Even with a few stories that seemed like they didn't belong, I still had a fabulous time with this collection, and I've added quite a few of the authors' works to my shopping list. (I picked up a lovely vintage Armstrong title, "Murder's Nest", a couple of weeks ago during a used-book expedition.) I know there's a move lately for folks to read less works by white male authors, so this at least will have you reading more female authors! (I don't pay much attention to such campaigns myself; I read what interests me and the author's sex or ethnicity doesn't come much into it, although I do find I read a lot by female authors anyway.)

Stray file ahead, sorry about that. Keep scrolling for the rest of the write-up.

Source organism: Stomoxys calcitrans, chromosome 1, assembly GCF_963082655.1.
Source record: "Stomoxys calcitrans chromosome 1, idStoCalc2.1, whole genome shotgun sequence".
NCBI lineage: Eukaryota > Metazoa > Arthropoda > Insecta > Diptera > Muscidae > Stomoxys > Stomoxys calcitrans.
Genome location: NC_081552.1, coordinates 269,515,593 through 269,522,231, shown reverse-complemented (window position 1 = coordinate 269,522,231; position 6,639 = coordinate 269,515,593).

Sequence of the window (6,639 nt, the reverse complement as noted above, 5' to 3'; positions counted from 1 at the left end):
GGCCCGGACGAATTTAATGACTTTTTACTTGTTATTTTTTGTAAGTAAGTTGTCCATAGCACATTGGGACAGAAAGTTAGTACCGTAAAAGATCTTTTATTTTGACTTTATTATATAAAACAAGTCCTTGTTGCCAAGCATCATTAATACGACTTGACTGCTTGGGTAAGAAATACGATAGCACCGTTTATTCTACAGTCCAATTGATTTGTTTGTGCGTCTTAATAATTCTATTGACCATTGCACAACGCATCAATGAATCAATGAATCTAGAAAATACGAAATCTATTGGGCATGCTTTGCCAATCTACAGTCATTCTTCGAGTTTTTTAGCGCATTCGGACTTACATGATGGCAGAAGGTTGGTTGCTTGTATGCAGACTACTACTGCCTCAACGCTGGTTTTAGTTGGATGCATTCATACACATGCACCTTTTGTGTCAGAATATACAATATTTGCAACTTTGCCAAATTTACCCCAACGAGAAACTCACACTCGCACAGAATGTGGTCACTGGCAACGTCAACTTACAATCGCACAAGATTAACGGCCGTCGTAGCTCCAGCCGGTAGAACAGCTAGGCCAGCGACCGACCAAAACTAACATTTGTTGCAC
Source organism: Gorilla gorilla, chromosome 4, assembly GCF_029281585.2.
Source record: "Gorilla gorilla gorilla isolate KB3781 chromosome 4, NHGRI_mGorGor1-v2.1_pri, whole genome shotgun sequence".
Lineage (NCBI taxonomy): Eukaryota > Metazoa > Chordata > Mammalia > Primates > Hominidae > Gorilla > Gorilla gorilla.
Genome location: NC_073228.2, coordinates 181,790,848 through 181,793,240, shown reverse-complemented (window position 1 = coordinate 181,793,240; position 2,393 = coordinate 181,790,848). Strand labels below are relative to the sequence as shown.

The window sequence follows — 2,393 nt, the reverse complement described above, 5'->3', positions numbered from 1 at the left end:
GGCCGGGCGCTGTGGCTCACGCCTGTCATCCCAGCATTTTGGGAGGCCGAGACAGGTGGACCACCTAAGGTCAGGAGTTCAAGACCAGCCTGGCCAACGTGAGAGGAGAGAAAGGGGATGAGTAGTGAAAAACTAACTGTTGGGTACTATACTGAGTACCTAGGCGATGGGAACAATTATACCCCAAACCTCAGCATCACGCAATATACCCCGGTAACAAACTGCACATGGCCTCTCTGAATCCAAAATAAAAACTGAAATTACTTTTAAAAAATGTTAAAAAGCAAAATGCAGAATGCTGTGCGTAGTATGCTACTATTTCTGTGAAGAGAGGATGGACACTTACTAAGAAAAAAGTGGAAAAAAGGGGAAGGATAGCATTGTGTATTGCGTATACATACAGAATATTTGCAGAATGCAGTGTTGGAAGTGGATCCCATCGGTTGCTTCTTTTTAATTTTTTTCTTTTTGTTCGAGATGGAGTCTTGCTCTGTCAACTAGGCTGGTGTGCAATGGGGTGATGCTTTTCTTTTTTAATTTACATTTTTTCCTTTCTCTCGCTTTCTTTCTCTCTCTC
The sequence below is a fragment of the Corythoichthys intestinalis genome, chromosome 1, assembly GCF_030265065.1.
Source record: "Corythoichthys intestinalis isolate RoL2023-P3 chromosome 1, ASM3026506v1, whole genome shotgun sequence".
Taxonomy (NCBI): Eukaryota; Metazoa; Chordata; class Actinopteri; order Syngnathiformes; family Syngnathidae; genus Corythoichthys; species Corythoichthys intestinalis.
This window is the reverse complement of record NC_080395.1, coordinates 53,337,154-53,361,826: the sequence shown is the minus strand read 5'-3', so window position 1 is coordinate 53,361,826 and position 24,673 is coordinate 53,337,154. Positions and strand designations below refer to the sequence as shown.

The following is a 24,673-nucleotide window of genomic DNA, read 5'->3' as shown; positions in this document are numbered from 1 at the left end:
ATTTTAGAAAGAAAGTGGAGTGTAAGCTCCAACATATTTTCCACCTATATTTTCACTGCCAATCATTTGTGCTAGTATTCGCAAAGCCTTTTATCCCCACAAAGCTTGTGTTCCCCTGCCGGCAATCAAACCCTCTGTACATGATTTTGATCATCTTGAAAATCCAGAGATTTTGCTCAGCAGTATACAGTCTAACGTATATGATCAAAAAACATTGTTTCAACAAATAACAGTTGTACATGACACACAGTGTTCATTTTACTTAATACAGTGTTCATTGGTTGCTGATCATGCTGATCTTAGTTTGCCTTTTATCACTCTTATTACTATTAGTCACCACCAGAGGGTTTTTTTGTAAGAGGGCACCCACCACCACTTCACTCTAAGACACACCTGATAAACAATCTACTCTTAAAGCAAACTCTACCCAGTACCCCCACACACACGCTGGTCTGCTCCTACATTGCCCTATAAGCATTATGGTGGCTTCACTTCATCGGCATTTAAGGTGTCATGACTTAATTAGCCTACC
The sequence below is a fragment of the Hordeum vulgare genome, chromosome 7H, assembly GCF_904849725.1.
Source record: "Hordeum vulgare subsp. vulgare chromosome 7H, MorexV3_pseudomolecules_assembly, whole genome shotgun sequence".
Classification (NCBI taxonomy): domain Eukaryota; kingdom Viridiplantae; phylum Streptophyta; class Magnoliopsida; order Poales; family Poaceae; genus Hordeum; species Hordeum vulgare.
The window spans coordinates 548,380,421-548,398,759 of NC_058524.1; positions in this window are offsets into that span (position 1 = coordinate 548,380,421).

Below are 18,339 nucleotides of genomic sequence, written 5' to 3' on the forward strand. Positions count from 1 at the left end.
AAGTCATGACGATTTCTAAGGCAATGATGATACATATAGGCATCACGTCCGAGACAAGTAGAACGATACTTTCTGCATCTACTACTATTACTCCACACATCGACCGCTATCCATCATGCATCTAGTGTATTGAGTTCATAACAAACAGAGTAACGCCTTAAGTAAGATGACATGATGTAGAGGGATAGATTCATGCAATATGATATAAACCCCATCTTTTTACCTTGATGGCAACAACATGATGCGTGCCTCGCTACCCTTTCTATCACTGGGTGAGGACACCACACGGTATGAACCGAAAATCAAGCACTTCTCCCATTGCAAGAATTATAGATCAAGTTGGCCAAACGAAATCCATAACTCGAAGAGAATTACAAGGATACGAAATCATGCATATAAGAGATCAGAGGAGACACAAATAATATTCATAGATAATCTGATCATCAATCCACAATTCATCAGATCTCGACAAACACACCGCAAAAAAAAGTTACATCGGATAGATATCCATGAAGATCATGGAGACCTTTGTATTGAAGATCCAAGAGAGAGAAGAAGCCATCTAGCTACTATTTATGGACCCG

So seek this one out, folks, it's a great collection, even if there's a few that seem off, and like any good anthology, it will clue you in to other authors to seek out. Get it and have a blast.

Sunday, April 5, 2015

April at the Phantom Concert Hall!

Tonight there's a spring gala a that restored old concert hall we visited last month! We've made an evening of it, dining at a new Eastern European restaurant nearby and then heading over to the venue. It's a cool night, but not as cold as it has been; spring has been sluggish in arriving this year, after a winter of much snow and long sustained cold snaps.

The gala is a fundraiser for the restoration work on the hall, and has quite a few impressive performers, and one very memorable moment...

This is an aria from a lesser-known Lehar operetta, "Gypsy Love," and I adore it. I have such a terrible weakness for gypsy-tinged music, and this is a shining example of it.

We file out afterwards, the fundraiser having been a great success....a glass of absinthe awaits us at that bar up ahead....